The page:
High-resolution structure of a retroviral protease folded as a monomer
aDepartment of Crystallography, Faculty of Chemistry, A. Mickiewicz University, 60-780 Poznan, Poland, bCenter for Biocrystallographic Research, Institute of Bioorganic Chemistry, Polish Academy of Sciences, 61-704 Poznan, Poland, cInstitute of Organic Chemistry and Biochemistry, Academy of Sciences of the Czech Republic, 166 10 Prague, Czech Republic, dDepartment of Computer Science and Engineering, University of Washington, Box 352350, Seattle, WA 98195, USA, and eDepartment of Biochemistry, University of Washington, Box 357350, Seattle, WA 98195, USA
*Correspondence e-mail: email@example.com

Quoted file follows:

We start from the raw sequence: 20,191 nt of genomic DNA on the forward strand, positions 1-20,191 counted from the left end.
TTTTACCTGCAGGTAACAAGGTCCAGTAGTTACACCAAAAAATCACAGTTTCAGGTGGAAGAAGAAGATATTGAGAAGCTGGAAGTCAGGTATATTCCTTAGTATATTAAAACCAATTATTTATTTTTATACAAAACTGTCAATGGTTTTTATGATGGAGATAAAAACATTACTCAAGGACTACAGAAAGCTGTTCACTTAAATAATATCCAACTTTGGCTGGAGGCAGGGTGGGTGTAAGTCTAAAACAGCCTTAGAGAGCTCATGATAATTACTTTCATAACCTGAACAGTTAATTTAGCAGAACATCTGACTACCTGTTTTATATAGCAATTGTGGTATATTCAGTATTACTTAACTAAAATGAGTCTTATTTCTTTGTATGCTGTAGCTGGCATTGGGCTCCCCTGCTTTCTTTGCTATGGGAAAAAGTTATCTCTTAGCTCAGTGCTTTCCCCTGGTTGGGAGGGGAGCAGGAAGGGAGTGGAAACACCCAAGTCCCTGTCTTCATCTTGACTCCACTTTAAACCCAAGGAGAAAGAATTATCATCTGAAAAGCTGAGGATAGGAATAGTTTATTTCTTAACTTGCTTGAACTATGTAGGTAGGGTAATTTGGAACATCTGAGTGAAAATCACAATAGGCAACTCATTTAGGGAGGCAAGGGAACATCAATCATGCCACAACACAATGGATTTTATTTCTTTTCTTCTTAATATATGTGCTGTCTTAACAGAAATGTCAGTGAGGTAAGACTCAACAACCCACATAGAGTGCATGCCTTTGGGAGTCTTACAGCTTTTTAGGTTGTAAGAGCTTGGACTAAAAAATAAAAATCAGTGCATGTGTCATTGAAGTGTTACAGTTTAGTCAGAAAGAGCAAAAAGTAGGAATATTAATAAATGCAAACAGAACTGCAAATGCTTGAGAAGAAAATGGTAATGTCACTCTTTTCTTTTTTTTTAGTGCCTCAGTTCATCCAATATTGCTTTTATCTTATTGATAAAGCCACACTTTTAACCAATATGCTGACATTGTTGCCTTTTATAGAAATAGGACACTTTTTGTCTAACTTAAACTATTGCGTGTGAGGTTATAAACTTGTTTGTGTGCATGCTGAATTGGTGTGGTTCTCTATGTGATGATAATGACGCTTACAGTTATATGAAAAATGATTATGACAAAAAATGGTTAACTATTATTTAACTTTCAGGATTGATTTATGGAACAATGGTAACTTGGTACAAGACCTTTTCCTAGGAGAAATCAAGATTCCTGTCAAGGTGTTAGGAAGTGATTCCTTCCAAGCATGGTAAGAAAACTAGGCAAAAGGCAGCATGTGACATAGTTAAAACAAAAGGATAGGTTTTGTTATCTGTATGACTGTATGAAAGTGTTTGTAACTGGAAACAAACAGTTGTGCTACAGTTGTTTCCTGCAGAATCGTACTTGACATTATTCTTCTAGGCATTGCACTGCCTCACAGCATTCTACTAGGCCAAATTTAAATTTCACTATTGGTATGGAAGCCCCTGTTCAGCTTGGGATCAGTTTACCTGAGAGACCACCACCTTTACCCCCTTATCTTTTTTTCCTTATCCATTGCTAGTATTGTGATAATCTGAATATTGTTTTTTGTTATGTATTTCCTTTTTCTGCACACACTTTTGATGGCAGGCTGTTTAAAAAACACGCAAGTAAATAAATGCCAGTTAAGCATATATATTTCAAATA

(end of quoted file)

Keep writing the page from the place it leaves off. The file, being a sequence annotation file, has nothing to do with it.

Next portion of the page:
Mason–Pfizer monkey virus (M-PMV), a D-type retrovirus assembling in the cytoplasm, causes simian acquired immunodeficiency syndrome (SAIDS) in rhesus monkeys. Its pepsin-like aspartic protease (retropepsin) is an integral part of the expressed retroviral polyproteins. As in all retroviral life cycles, release and dimerization of the protease (PR) is strictly required for polyprotein processing and virion maturation. Biophysical and NMR studies have indicated that in the absence of substrates or inhibitors M-PMV PR should fold into a stable monomer, but the crystal structure of this protein could not be solved by molecular replacement despite countless attempts. Ultimately, a solution was obtained in mr-rosetta using a model constructed by players of the online protein-folding game Foldit. The structure indeed shows a monomeric protein, with the N- and C-termini completely disordered. On the other hand, the flap loop, which normally gates access to the active site of homodimeric retropepsins, is clearly traceable in the electron density. The flap has an unusual curled shape and a different orientation from both the open and closed states known from dimeric retropepsins. The overall fold of the protein follows the retropepsin canon, but the Cα deviations are large and the active-site `DTG' loop (here NTG) deviates up to 2.7 Å from the standard conformation. This structure of a monomeric retropepsin determined at high resolution (1.6 Å) provides important extra information for the design of dimerization inhibitors that might be developed as drugs for the treatment of retroviral infections, including AIDS.